Dictionary of National Biography, 1885-1900/Chalmers, George Paul

CHALMERS, GEORGE PAUL (1836–1878), painter, was born at Montrose in 1836, and educated at the burgh school of that town. Notwithstanding a juvenile precocity in drawing, he was apprenticed to an apothecary, and afterwards became clerk to a ship-chandler. Finally he determined to be a painter, and abandoned these base pursuits. He studied at Edinburgh in the Trustees' School, and maintained himself the while by painting portraits. His first exhibited picture was ‘A Boy's Head’ in chalk. A portrait head of J. Pettie, R.A., was exhibited in 1863, and a subject piece, ‘The Favourite Air,’ in the following year. In 1867 he was elected associate of the Scottish Academy, and in 1871 a full member.

To the Royal Academy of London he sent six works between 1863 and 1876. He painted portraits, subject pictures, and landscapes—the last especially in his later years. ‘These were remarkable for their richness of colour.’ In general he was a careful and even fastidious painter, taking high rank with his brother Scots. On 15 Feb. 1878 he attended the Scotch Academy dinner. Returning thence (and ‘from a subsequent engagement with some brother artists’) evil befell him. Apparently he was attacked and robbed. At least he was found by the police in an area ‘with his pockets rifled.’ He never recovered from this accident, and died on the 20th of the same month. Appreciative notices of Chalmers appeared in the ‘Art Journal’ and in the ‘Academy’ at the time of his death. Shortly before that event the ‘Portfolio’ published an etching by Paul Rajon after one of his pictures.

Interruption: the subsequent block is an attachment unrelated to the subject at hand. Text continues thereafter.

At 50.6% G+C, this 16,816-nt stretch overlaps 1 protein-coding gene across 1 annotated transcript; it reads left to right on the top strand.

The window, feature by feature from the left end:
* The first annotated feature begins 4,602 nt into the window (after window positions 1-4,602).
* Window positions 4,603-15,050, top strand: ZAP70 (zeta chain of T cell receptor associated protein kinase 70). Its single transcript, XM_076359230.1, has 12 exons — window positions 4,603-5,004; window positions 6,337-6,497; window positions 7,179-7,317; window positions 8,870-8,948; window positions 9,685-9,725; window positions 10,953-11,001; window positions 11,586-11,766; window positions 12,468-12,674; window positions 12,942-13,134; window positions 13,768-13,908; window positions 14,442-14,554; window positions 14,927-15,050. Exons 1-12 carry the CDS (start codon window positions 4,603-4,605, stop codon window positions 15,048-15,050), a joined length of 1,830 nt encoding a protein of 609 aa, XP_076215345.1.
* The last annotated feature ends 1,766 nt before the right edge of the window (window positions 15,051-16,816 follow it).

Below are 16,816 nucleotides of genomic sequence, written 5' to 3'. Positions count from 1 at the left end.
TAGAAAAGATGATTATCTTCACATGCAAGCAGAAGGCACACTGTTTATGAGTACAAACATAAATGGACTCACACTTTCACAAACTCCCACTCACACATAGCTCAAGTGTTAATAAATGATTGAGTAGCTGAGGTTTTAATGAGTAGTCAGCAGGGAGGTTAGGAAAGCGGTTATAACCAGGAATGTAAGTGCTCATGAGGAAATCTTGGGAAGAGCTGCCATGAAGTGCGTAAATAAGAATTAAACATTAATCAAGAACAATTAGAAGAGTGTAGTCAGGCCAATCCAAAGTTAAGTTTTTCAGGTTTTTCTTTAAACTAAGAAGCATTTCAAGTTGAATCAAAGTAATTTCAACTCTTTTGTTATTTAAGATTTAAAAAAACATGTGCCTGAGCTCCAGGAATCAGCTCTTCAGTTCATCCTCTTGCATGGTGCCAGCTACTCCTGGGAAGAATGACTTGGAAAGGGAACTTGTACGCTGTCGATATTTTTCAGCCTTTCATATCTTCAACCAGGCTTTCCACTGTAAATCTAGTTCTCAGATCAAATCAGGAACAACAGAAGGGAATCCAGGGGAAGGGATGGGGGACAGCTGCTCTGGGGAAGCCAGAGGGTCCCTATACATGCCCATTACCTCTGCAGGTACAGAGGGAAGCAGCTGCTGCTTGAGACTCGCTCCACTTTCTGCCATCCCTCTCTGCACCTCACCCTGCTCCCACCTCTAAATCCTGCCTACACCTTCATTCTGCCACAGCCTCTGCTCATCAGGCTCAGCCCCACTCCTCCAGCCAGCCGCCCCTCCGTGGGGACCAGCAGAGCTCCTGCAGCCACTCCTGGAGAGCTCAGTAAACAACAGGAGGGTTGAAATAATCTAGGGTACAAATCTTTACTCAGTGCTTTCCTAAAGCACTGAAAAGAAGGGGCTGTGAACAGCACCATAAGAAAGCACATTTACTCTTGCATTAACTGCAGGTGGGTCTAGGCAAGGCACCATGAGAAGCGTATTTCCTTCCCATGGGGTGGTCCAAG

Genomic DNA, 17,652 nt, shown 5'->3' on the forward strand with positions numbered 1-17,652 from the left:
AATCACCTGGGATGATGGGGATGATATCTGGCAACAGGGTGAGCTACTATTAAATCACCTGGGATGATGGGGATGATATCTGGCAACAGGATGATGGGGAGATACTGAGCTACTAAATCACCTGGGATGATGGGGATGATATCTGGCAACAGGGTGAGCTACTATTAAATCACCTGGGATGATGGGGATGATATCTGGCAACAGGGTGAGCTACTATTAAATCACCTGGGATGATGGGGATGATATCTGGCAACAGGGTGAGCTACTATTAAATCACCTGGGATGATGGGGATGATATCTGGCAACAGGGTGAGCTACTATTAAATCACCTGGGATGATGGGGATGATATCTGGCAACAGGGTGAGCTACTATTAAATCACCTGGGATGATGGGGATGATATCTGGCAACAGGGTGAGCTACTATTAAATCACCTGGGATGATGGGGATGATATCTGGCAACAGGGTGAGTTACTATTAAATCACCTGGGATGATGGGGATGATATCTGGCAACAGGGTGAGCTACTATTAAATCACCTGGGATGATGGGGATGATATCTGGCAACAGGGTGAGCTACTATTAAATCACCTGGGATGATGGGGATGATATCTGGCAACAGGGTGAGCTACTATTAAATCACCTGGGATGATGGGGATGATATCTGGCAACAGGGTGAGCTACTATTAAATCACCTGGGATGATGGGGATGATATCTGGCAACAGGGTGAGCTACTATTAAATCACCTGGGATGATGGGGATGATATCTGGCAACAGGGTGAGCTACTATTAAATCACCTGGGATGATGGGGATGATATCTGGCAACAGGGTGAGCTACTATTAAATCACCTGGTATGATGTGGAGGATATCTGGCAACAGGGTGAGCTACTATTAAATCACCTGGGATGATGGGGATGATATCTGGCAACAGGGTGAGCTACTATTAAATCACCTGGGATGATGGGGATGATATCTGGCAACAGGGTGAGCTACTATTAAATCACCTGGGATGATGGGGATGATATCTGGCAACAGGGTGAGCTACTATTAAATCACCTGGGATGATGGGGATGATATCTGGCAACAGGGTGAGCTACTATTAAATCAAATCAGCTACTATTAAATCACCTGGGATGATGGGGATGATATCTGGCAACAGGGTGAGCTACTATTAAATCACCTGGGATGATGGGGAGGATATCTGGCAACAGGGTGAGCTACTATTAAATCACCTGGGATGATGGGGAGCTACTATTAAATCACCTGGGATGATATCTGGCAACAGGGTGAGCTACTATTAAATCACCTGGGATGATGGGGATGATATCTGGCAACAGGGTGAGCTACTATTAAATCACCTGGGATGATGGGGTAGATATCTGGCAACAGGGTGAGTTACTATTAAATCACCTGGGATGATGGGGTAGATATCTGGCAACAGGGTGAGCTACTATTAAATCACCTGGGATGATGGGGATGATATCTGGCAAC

[Redgrave's Dict. of Artists; Graves's Dict. of Artists; Art Journal, xvii. 124; Academy, 23 Feb. 1878.]

E. R.